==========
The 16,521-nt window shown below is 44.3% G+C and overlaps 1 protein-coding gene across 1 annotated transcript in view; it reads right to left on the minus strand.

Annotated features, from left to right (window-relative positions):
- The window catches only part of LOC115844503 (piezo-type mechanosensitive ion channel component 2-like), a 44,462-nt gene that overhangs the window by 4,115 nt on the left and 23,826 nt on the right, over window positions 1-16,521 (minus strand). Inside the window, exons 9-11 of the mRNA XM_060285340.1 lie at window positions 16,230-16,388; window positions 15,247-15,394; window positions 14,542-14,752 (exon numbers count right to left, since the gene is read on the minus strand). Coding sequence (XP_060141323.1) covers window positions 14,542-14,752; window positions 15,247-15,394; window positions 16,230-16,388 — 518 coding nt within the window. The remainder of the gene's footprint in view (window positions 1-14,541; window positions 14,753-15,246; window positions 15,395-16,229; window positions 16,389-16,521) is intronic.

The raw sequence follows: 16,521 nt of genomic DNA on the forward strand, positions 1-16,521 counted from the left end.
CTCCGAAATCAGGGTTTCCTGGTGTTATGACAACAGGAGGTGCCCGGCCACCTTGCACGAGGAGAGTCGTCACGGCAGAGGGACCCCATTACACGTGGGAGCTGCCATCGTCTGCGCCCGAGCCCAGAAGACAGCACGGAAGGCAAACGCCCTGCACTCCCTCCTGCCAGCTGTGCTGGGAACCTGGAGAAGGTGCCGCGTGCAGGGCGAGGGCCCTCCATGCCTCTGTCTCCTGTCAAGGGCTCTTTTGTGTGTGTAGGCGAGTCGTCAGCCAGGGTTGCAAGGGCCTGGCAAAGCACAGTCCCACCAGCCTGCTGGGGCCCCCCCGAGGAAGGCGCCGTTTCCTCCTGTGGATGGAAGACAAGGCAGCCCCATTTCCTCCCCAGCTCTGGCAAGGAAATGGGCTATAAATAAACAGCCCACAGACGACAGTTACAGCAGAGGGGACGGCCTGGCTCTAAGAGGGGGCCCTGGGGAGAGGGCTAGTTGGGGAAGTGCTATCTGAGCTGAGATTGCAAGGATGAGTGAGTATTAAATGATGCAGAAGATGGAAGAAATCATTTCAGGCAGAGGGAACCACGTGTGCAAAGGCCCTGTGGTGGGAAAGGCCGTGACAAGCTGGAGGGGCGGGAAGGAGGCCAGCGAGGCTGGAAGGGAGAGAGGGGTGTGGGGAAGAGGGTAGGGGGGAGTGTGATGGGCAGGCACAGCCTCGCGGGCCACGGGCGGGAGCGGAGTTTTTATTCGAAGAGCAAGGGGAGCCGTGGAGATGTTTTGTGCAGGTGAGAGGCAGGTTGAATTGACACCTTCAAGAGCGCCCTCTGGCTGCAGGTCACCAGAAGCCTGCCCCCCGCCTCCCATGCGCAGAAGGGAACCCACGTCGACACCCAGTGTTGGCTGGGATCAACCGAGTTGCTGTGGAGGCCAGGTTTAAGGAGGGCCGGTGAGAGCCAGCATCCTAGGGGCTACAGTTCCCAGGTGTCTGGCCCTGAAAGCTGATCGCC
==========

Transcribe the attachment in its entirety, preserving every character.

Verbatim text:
The 16,521-nt window shown below is 44.3% G+C and overlaps 1 protein-coding gene across 1 annotated transcript in view; it reads right to left on the minus strand.

Annotated features, from left to right (window-relative positions):
- The window catches only part of LOC115844503 (piezo-type mechanosensitive ion channel component 2-like), a 44,462-nt gene that overhangs the window by 4,115 nt on the left and 23,826 nt on the right, over window positions 1-16,521 (minus strand). Inside the window, exons 9-11 of the mRNA XM_060285340.1 lie at window positions 16,230-16,388; window positions 15,247-15,394; window positions 14,542-14,752 (exon numbers count right to left, since the gene is read on the minus strand). Coding sequence (XP_060141323.1) covers window positions 14,542-14,752; window positions 15,247-15,394; window positions 16,230-16,388 — 518 coding nt within the window. The remainder of the gene's footprint in view (window positions 1-14,541; window positions 14,753-15,246; window positions 15,395-16,229; window positions 16,389-16,521) is intronic.

The raw sequence follows: 16,521 nt of genomic DNA on the forward strand, positions 1-16,521 counted from the left end.
CTCCGAAATCAGGGTTTCCTGGTGTTATGACAACAGGAGGTGCCCGGCCACCTTGCACGAGGAGAGTCGTCACGGCAGAGGGACCCCATTACACGTGGGAGCTGCCATCGTCTGCGCCCGAGCCCAGAAGACAGCACGGAAGGCAAACGCCCTGCACTCCCTCCTGCCAGCTGTGCTGGGAACCTGGAGAAGGTGCCGCGTGCAGGGCGAGGGCCCTCCATGCCTCTGTCTCCTGTCAAGGGCTCTTTTGTGTGTGTAGGCGAGTCGTCAGCCAGGGTTGCAAGGGCCTGGCAAAGCACAGTCCCACCAGCCTGCTGGGGCCCCCCCGAGGAAGGCGCCGTTTCCTCCTGTGGATGGAAGACAAGGCAGCCCCATTTCCTCCCCAGCTCTGGCAAGGAAATGGGCTATAAATAAACAGCCCACAGACGACAGTTACAGCAGAGGGGACGGCCTGGCTCTAAGAGGGGGCCCTGGGGAGAGGGCTAGTTGGGGAAGTGCTATCTGAGCTGAGATTGCAAGGATGAGTGAGTATTAAATGATGCAGAAGATGGAAGAAATCATTTCAGGCAGAGGGAACCACGTGTGCAAAGGCCCTGTGGTGGGAAAGGCCGTGACAAGCTGGAGGGGCGGGAAGGAGGCCAGCGAGGCTGGAAGGGAGAGAGGGGTGTGGGGAAGAGGGTAGGGGGGAGTGTGATGGGCAGGCACAGCCTCGCGGGCCACGGGCGGGAGCGGAGTTTTTATTCGAAGAGCAAGGGGAGCCGTGGAGATGTTTTGTGCAGGTGAGAGGCAGGTTGAATTGACACCTTCAAGAGCGCCCTCTGGCTGCAGGTCACCAGAAGCCTGCCCCCCGCCTCCCATGCGCAGAAGGGAACCCACGTCGACACCCAGTGTTGGCTGGGATCAACCGAGTTGCTGTGGAGGCCAGGTTTAAGGAGGGCCGGTGAGAGCCAGCATCCTAGGGGCTACAGTTCCCAGGTGTCTGGCCCTGAAAGCTGATCGCC